I had been working on the final form of my new 220 page collection of love poems, Una poca de gracia/ Bit of Grace, and conscious of how I wanted these new poems to fit in, like filler for the holes in the dike. I had found a poem of mine from my second book called Point Lobos and now, in the rereading and reconsidering, it seemed convoluted, and I pulled it from the book. But I needed a Point Lobos poem. Or, poems.
I was riffing on some earlier Santa Cruz poems, and earlier love poems that were published in my first book, Emplumada, published when I was 24. A good year for loving the love of your life. Both poems were written in a day, a day apart, and all in a single sitting. Something else's hands were guiding the pen, someone else's voice was speaking through me. I wrote what I heard and broke the line when I was led to it. Then I typed and carved like the sea does to the land at Point Lobos, especially at the first which didn't seem "it" until I broke it into quatrains, unfinished, and unresolved, in the end.
I tried to sustain this state of consciousness, of seeing, into the week with a series of poems, but there was too much to do, too much to say and people to say it to, that I wrote no more. I wrote one I started the next day, "Untitled (Whaler's Cove)" (which is the title), and tried to finish it yesterday, thinking of it, and these poems, and this bit of writing here.
Y'all tell me if it was successful. Maybe these poems are just the pair.
Both poems are being submitted to Ocho #10, "Untitled (Monterey)" at the request of Didi Menendez, so it might appear in there soon. Otherwise, the pair were posted on my home blog and and at the CafeCafe blog at facebook. Hosted by Didi, it includes lots of very good poets, with very good comments, and that inspires me. It always inspires me to read good poetry. Besides, they also offer monthly challenges, and I like the practice of writing to form or writing occasional poems inspired by something outside of me.
I've spent so many decades writing out of another way, out of Frost's perpetual "lump in the throat" that I like it, it's a form, a practice of not-doing. As Kunitz says, poetry is a kind of order/a kind of folly. Yes. And, a way of saying, "YES".
Untitled (Pfeiffer Beach)
Lavender clings to the cliff.
I left this long ago. Yellow
lupine slings her slipper, small moss
hands shiver in the stilled wind. Hello
past. Goodbye fading future into
now. The eternity of the sea waves
her saludos. Sometimes something slips
and the cracked pawl skips, the sawing
away at my face slows for an instant
and I see. Summer sludges up the hill
as the sun burns through until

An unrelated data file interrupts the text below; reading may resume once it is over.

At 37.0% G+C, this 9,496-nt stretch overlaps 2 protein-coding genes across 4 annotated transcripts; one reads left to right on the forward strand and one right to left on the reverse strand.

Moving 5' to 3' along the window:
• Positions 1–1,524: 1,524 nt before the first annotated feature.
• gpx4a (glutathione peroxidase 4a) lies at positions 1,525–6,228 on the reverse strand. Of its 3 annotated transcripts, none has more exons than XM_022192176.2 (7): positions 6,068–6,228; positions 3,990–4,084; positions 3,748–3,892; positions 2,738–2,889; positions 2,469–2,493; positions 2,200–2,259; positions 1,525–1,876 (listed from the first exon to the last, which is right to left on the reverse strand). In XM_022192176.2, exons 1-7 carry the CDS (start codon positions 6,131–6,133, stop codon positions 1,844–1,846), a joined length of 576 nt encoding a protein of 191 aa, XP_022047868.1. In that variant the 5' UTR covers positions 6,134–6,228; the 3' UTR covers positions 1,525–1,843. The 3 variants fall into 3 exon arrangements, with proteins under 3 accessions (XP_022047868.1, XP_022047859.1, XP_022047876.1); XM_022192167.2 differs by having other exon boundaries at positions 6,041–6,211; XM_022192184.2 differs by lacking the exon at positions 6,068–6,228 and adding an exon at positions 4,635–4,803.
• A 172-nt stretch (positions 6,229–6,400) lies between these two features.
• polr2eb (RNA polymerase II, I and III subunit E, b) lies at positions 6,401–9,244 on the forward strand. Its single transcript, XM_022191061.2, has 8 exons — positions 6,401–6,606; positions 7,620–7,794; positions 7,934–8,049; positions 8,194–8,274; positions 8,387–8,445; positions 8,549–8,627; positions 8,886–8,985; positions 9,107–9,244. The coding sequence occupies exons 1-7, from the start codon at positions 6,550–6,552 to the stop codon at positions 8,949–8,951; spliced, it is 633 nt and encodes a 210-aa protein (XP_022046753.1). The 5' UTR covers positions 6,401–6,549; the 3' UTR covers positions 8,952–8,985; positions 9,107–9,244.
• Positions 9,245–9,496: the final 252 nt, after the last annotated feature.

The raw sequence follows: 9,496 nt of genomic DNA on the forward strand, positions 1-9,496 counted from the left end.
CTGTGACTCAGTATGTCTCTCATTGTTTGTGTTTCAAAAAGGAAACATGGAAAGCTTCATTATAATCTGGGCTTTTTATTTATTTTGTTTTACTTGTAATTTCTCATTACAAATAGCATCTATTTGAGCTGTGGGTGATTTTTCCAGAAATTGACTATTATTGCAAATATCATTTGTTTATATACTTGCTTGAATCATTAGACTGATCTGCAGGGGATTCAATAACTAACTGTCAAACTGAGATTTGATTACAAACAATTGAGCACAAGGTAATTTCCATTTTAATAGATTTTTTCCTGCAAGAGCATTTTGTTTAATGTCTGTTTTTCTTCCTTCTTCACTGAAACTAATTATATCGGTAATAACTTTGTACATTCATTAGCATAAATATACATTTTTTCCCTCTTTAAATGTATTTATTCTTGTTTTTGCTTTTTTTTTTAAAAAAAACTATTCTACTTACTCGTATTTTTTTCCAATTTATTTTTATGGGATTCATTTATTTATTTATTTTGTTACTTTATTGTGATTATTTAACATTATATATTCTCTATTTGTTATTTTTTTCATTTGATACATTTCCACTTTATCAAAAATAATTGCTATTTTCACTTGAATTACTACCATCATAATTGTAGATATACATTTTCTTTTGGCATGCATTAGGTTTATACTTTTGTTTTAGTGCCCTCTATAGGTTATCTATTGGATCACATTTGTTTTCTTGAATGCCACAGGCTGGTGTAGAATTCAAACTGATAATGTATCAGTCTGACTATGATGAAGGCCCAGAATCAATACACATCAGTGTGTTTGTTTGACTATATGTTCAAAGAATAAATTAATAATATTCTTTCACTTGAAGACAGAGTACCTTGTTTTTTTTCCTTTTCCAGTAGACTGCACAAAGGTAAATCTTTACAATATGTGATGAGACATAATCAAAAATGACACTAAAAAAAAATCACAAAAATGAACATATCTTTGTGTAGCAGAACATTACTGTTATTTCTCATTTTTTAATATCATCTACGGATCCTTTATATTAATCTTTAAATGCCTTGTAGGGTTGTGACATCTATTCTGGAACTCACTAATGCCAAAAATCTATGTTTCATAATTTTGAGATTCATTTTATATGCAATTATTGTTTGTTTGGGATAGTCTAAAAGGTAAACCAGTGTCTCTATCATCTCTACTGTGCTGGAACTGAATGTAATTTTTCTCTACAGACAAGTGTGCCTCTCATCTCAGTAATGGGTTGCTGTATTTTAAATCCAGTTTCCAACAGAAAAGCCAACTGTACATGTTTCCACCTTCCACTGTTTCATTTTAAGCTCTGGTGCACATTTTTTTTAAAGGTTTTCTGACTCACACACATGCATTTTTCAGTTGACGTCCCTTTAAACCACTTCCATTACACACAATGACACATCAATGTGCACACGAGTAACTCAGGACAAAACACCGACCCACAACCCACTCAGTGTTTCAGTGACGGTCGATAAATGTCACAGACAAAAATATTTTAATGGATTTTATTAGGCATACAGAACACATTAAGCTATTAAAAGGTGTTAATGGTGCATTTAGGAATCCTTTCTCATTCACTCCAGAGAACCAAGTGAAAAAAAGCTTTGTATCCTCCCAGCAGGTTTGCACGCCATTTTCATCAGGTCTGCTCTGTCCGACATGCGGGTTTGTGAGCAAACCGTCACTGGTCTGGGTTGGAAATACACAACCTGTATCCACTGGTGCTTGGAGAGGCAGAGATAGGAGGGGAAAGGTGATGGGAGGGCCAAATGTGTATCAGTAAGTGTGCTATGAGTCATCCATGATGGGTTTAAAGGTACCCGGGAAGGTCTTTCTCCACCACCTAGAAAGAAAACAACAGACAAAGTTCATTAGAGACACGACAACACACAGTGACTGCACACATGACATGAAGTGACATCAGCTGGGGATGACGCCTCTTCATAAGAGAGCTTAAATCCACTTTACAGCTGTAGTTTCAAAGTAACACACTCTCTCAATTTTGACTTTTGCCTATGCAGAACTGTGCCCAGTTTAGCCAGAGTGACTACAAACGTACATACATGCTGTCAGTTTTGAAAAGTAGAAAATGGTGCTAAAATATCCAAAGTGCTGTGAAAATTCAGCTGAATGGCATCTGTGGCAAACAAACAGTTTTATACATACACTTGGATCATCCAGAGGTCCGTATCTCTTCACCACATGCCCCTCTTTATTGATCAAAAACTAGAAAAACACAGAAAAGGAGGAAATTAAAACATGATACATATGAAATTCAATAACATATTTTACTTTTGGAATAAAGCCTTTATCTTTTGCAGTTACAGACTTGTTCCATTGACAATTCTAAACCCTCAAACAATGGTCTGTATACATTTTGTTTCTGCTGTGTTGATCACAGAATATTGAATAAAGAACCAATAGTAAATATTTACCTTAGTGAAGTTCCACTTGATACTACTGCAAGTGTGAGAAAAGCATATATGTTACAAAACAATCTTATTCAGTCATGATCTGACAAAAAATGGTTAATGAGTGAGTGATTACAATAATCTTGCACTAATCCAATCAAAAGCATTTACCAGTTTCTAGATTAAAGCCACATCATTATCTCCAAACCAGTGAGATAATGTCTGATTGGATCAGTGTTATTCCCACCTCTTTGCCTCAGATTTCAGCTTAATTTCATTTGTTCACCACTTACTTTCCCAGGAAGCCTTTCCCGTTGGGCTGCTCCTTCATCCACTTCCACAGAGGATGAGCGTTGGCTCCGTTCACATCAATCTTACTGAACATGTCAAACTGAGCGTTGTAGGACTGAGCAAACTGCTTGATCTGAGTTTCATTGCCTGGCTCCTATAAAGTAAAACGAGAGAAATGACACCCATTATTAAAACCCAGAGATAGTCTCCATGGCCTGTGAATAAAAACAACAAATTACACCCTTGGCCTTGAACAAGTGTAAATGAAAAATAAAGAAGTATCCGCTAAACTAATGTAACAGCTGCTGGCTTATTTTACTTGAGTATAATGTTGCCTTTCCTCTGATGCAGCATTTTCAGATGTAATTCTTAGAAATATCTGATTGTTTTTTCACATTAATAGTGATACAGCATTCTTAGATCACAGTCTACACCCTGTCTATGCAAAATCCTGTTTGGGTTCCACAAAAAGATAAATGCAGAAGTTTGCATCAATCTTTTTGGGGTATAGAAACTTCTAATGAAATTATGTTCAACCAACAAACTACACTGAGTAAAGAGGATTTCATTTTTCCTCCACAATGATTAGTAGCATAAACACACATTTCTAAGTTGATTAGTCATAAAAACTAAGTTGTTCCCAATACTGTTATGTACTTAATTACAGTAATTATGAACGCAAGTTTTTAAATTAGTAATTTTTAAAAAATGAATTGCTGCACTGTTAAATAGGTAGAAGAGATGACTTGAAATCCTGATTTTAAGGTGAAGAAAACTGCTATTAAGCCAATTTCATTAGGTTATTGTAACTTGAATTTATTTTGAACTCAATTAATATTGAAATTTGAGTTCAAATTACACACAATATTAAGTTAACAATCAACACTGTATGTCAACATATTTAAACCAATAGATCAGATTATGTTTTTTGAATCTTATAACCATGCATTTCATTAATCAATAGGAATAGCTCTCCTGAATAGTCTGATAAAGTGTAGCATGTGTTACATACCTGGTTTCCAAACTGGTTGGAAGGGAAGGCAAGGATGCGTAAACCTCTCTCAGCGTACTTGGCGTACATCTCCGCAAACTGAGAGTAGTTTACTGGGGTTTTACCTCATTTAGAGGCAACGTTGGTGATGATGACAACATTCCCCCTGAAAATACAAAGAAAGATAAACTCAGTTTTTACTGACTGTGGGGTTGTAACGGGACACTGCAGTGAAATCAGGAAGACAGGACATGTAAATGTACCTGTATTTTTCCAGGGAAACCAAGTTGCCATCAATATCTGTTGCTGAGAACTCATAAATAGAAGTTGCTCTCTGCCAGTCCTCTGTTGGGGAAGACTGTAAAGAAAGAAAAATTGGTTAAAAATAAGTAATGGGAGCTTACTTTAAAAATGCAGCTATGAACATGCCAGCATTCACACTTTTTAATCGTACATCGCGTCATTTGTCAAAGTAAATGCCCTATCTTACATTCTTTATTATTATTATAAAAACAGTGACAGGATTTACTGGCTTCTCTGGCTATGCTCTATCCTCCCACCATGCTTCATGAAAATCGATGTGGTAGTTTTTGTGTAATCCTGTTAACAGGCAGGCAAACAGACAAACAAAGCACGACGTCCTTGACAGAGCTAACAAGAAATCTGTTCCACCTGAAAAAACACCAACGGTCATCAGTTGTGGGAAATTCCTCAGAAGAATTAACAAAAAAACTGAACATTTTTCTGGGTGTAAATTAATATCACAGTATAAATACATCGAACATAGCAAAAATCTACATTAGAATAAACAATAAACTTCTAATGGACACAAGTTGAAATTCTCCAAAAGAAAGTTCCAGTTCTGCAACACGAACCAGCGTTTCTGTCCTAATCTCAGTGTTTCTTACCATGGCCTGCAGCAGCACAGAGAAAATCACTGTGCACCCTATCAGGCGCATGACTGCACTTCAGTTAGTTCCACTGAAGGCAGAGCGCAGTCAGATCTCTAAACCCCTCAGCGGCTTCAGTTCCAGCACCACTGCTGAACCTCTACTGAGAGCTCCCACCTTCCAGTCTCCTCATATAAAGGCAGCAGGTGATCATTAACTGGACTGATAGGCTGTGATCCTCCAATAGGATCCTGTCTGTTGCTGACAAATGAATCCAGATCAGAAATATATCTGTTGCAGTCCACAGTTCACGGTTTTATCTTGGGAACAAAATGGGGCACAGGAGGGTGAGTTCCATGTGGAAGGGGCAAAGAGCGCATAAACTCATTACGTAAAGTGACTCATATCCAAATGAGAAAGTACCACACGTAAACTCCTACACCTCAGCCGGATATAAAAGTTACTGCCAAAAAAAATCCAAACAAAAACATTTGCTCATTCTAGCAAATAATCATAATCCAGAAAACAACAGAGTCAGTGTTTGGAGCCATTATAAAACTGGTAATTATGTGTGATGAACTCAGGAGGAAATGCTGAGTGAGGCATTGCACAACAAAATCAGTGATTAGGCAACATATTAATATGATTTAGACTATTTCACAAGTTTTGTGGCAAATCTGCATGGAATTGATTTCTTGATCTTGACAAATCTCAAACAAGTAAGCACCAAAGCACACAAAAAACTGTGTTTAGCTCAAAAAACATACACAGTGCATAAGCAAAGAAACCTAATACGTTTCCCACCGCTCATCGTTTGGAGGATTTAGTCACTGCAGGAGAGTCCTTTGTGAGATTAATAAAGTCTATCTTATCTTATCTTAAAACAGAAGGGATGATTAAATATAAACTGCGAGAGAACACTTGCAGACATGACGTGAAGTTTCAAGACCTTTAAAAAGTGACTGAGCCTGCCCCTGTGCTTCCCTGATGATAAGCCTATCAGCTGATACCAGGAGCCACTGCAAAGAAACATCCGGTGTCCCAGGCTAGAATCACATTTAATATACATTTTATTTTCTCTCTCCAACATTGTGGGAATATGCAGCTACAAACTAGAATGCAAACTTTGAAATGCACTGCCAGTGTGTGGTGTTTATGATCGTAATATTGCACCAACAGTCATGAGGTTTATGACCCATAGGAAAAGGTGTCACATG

frost. And here I am. Not hurrying.
Breathing in the medicine breath of eucalyptus
as the hillsides burst into the many erections
of horse chestnuts, their flagrant white
penises trumping the bees. We called them
Coyote Trees, Trickster bushes, always changing
shape. The shape-shifters along this path I'm on
beckon. The whole world beckons. And I'm traveling
* * * *
Every ending finds its own
beginning, the broken beetle curled
into its hovel, the leaves and leavings
of the world gone crisp. All of it
in a loop of sense, the still burning,
and its ash. The seed in me
bears wings, nubbins to the last.
I take the last oranges on the wiry stem,
the then and now expurgated in its scent.
And remember you, my face, my mirror,
my tunneling in the remembrance — a sprig
of bouganvillea, vibrant and calling
the memory home: a memory of home,
or some kind of smoke, a haze
over days, and, the dissipation.
I believe that the butterfly finds
its lost scale, all the scuffled dust
that keeps it aloft. I believe that what
sleeps in its hollowed den wakens
and feeds, and needs the nuzzlings
it finds there. I believe that the sea
in its spiral cage looks out the cephalopod's
wake. All of spring in its burgeoning fate
repeats. And I am. Repeating. I am.
And I'm not. And I wait.
Lorna Dee Cervantes (visit her blog here) is a Chumash Xicana poet/printer/professor now living in Berkeley, preparing her book of new and selected love poems for publication, and finishing a screenplay and writing a novel this summer. She is also completing a nonfiction book, Ganesh's Tusk: Towards a Pedagogy of Poetics on writing, writing practices and the theories of teaching creative writing. The recipient of numerous awards, honors & fellowships, Lorna Dee is an Associate Professor of English at CU Boulder where she teaches Chicana and Black Studies courses for Ethnic Studies, and mentored 45 creative writing students in 18 years.